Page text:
Those who criticized The Last Temptation of Christ for not accurately retelling the Gospel story missed the disclaimer at the beginning of the film and they also obviously could not swallow a film that expounded Christ's humanness. Just as Lucia Bozzola suggests in her critique of the film, it was not the procreation scene that was offensive but the powerful depiction of Christ's dual nature.

Martin Scorsese, one of our greatest filmmakers, made a film about Jesus that captured his humanness in a way no other film had done before. Previous films about Jesus only looked at his divine qualities, ignoring the human ones. Perhaps the film was and still is offensive to many because people would rather not see Christ the way he is presented here. Perhaps serving a God who struggled with the temptations of the flesh is not comforting, and Christians would rather not see a portrayal of Christ that does not match their perceptions of him.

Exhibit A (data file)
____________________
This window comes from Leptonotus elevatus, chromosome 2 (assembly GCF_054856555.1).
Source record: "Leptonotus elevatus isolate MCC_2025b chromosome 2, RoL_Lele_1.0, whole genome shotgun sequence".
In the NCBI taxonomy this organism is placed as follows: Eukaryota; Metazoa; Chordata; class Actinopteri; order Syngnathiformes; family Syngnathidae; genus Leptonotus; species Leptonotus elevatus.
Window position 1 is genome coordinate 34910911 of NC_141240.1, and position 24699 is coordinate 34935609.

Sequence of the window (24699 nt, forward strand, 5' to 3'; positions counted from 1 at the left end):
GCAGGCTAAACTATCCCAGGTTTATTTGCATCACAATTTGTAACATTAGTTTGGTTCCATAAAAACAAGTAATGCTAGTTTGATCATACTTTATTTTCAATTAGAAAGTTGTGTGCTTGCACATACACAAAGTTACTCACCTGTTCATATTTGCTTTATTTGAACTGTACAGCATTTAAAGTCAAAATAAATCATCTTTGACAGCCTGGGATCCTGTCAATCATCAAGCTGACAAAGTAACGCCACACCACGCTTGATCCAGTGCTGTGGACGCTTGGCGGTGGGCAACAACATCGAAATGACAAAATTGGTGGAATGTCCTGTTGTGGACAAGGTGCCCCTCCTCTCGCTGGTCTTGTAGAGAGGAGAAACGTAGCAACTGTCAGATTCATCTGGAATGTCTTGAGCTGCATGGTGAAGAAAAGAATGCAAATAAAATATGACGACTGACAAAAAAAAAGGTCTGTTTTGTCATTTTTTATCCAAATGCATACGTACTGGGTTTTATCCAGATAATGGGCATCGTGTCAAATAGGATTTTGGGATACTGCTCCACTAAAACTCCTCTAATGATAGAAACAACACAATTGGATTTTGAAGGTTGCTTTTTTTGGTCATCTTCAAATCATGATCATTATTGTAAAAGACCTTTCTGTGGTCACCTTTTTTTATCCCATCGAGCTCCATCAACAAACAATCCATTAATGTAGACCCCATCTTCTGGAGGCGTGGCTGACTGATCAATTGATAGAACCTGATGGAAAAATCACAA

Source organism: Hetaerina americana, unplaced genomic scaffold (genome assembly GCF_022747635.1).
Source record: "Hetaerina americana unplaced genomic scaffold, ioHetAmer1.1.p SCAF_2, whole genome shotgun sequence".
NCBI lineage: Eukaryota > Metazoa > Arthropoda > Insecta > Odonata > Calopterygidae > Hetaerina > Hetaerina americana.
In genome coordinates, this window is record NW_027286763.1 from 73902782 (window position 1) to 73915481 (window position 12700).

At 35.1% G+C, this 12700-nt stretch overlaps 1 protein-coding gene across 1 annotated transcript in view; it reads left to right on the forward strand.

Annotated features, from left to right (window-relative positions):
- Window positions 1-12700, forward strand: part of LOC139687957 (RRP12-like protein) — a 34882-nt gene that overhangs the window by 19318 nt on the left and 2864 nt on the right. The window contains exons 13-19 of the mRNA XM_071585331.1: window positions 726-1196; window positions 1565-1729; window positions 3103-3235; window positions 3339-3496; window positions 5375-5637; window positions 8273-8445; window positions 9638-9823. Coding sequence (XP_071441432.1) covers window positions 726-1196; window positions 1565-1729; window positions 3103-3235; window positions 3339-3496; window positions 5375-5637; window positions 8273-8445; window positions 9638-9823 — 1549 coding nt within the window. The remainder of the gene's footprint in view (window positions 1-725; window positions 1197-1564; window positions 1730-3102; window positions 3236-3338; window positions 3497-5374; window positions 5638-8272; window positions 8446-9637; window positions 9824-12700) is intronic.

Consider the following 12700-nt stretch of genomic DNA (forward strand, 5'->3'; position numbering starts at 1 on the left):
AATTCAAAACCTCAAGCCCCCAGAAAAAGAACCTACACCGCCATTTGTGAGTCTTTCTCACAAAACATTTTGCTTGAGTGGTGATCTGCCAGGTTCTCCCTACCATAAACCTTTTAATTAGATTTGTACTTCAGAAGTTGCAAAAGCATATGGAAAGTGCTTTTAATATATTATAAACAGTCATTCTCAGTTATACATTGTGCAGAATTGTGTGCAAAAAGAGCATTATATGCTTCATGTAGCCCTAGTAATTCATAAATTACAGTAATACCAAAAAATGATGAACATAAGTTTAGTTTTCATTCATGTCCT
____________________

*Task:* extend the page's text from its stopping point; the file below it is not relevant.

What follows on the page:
The Last Temptation of Christ is a challenging film that looks at a side of Christ that is oft overlooked. It forces us to re-evaluate our perceptions of Christ and therefore challenges our worldviews. It is a powerful and thought-provoking look at an historical figure that changed the way we think and live.
Bulletin Board

Subject: Last Temptation of Christ
Date: Fri, 22 Feb 2002
From: Justin